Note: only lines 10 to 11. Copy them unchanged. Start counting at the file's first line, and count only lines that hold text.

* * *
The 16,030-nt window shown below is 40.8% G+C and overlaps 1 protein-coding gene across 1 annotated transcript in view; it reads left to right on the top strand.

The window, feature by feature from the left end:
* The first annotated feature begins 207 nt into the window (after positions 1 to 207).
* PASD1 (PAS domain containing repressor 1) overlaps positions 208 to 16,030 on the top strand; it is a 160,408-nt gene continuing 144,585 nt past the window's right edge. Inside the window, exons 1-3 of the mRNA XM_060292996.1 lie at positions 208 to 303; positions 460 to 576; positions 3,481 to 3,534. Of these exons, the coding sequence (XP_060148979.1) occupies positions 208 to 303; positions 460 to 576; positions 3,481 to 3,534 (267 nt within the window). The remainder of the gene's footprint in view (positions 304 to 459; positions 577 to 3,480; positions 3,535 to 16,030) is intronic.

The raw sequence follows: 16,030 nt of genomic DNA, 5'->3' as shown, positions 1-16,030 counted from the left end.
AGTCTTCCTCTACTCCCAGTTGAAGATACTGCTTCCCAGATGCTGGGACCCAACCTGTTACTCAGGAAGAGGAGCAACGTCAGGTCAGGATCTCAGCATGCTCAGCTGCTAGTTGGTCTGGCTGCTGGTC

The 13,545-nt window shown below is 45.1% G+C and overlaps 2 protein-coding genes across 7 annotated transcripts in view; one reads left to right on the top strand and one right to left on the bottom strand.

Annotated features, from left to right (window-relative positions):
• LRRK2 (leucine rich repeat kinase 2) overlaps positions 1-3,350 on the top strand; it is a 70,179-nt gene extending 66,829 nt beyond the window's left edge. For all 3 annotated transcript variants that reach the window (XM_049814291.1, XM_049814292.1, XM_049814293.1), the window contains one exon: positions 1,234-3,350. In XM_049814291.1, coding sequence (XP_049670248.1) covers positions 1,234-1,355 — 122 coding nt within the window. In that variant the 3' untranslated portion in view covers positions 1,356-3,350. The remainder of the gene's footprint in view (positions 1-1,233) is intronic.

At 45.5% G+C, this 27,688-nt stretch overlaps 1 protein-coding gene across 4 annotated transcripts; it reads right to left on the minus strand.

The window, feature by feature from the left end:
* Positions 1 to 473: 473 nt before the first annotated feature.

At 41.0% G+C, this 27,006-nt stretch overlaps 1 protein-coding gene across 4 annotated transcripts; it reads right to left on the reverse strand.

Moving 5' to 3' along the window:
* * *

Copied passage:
At 45.5% G+C, this 27,688-nt stretch overlaps 1 protein-coding gene across 4 annotated transcripts; it reads right to left on the minus strand.

The window, feature by feature from the left end: